Personal Responsibility

My husband and I just found out our rent is going up…again. A two bedroom apartment is now going to cost us over $1,000 a month. Yes, to rent. I look at myself and where I am in my life (30 years old, three kids) and think, “Why don’t I have a house yet?” and then I’m reminded I got a bit of a late start in my married life.

You see, one month after my husband and I got married, he got his deployment orders to Iraq. We already had a toddler (we did things a bit “out of order”) and were in our mid twenties. With his service in the Army, we didn’t really want to buy at that time because he had been talking about going active duty (he was in the reserves). So the year he was in Iraq, that accounts for one more year of my mid-late twenties.

EVERYONE was buying houses then. Even those who didn’t qualify. I had been saving money for a decent down payment, even though I knew we would qualify for a VA loan. And yes, I could have bought a house while he was overseas, but I didn’t think that would be fair to him.

Plus, I had a bit of mortgage experience under my belt. The balloon and adjustable rate mortgages everyone was getting was something I knew I couldn’t do. Sure, we could afford $800 a month now, but in a few years when the payments go up to $2000? No.

Some of my friends got in to some really, really nice houses. REALLY nice. Meanwhile, we continued to rent. Some of my friends are still in some really, really nice houses. And some of my friends aren’t paying their mortgage…because they can’t afford it. All too often I hear, “it takes a year for them to foreclose on us, so what’s the point.” So they’re living in their really really nice house, driving a car that the house payments could go in to (again, really, really nice) and not having to clip coupons.

My husband and I, on the other hand, are having to rent. Our rent is going up and the crazy thing about it all, if we don’t pay our rent for one month, we’re homeless. Is that fair?

We decided to focus on the mistakes we made in our early 20’s (read: credit cards) and are two months from having them ALL paid off. We no longer have a car loan as we finished paying it off last year. Yes, our little Corolla is a little cramped in the back with three car seats across and my mini-van was built before I even had a permit (1993) but we own them. They’re bought and paid for. No car debt.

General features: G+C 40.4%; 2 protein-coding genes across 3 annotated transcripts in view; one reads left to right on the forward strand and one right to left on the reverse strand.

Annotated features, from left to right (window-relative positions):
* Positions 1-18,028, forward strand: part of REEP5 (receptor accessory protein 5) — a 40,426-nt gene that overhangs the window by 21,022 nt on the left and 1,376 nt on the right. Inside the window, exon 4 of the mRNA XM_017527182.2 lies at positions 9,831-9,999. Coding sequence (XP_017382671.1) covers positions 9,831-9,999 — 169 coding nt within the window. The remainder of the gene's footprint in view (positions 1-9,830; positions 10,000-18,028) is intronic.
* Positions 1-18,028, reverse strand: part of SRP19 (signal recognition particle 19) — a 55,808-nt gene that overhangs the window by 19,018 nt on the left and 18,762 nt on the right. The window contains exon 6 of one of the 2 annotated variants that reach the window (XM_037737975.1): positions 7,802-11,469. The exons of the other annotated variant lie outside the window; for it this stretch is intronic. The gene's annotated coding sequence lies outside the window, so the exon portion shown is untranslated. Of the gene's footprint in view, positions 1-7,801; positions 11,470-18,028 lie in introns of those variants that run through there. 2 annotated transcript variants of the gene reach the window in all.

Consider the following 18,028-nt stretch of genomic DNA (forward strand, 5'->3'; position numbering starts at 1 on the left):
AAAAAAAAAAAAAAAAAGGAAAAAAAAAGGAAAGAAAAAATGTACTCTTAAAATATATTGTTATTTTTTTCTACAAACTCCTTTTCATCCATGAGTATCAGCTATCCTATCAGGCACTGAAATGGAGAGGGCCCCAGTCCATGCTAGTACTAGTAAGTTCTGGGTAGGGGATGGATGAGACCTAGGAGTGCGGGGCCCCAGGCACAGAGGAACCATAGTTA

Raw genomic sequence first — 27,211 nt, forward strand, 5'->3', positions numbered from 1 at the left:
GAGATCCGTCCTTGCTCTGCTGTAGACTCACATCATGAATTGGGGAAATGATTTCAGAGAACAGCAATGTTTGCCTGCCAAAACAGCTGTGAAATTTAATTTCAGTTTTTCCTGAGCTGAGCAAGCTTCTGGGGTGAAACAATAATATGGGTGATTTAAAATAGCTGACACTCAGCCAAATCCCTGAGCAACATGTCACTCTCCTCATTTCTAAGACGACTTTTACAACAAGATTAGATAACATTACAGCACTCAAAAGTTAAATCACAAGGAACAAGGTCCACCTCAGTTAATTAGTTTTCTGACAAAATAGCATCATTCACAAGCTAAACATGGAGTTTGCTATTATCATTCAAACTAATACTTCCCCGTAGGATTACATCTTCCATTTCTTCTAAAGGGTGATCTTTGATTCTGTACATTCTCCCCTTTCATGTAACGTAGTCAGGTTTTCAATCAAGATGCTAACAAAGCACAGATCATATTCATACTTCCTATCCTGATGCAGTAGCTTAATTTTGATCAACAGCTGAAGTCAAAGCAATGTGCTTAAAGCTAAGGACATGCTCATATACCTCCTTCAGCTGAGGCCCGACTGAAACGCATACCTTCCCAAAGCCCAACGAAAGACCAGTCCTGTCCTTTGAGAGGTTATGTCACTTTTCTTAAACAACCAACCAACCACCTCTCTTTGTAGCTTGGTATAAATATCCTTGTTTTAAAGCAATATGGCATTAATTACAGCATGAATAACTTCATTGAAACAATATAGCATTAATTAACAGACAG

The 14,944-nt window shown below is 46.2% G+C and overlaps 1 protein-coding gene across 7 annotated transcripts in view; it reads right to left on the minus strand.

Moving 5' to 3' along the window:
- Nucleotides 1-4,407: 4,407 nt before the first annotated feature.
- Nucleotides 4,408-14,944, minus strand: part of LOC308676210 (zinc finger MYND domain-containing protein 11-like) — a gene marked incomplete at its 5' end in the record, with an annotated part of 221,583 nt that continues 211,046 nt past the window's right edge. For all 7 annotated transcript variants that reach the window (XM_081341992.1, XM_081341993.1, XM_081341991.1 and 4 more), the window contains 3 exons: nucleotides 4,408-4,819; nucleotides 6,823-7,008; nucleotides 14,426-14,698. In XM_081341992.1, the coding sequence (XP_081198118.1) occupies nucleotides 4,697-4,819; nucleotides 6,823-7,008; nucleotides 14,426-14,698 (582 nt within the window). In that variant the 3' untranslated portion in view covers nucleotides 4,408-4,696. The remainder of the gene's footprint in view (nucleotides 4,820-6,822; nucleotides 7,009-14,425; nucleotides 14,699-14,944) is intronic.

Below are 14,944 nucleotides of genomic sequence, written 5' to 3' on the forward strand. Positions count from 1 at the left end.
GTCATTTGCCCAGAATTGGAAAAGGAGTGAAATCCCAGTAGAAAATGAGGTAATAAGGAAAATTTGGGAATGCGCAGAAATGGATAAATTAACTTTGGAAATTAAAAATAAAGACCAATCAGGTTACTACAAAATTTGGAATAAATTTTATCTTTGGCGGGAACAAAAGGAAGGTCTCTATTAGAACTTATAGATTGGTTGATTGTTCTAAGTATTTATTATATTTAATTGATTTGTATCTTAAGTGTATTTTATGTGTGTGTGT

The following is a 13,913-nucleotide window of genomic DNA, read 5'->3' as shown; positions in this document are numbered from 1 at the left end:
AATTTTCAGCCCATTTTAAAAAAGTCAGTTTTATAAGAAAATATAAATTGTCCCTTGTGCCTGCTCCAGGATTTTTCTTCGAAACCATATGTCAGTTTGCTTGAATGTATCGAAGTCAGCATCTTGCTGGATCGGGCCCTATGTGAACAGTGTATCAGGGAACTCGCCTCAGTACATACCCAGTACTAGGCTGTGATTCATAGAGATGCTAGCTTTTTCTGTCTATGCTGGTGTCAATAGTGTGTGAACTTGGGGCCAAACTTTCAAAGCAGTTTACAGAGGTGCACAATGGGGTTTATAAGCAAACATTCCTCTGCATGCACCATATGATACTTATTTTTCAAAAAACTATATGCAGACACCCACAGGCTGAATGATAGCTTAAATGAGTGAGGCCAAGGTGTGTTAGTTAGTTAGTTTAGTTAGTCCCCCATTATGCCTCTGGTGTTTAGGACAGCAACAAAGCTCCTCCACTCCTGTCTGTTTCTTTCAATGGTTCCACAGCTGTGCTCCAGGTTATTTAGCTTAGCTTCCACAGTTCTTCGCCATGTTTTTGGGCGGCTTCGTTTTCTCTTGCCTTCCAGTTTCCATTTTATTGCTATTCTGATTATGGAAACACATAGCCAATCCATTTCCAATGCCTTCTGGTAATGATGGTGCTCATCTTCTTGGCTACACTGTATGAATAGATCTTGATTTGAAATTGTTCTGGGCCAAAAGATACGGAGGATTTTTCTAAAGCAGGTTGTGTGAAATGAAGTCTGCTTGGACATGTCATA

On my way to a school board meeting (to discuss the barn), I drove past a house that was for sale and fell in love. We walked through it yesterday and were amazed. It. Was. PERFECT. 4 bedrooms, 1.5 baths, a big backyard and the tree in the back even had a tree house!!

So we’ve started the pre-approval process and we’re learning quick that our “smart” decision to close our credit card accounts and pay them off, wasn’t so smart. We don’t have any debt (except for student loans) and that’s an issue? No debt, in my mind, is a good thing.

I feel like I’ve been punished for making decisions that I thought were right. Obviously if we can and do make a rent payment over 900 (and going up) a month, we can afford a house payment of the same. It is frustrating learning that my decision to know what I could and couldn’t afford, and being responsible is now coming back to bite me in the—well, you know.

The system is skewed. People should be rewarded for personal responsibility, not punished. I’m not saying this whole effort has made me lose that lesson, either. Come hell or high water, I’m still going to hold myself personally responsible for my decisions. Which is another reason why we had a toddler at our wedding. We chose to have pre-marital sex, conceived a child and had him. It wasn’t his fault. It was our choice. And he’s going to kindergarten next year.

I just hope that he can attend the kindergarten that is in our backyard (yes, the dream house back yard faces the playground to an elementary school).

And I’m teaching my children the same lessons. You MUST be responsible for your actions, your choices and yourself. In my mind, that’s good parenting. No matter what the mortgage system says.

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The Crunchy Conservative provides a conservative political viewpoint as a member of The Political Observers. Crunchy also does freelance writing for Suite101 and Yahoo Contributor's Network, as well as writing for her own blogs, Mommy's Recess and Surviving in a Male Dominated Home.

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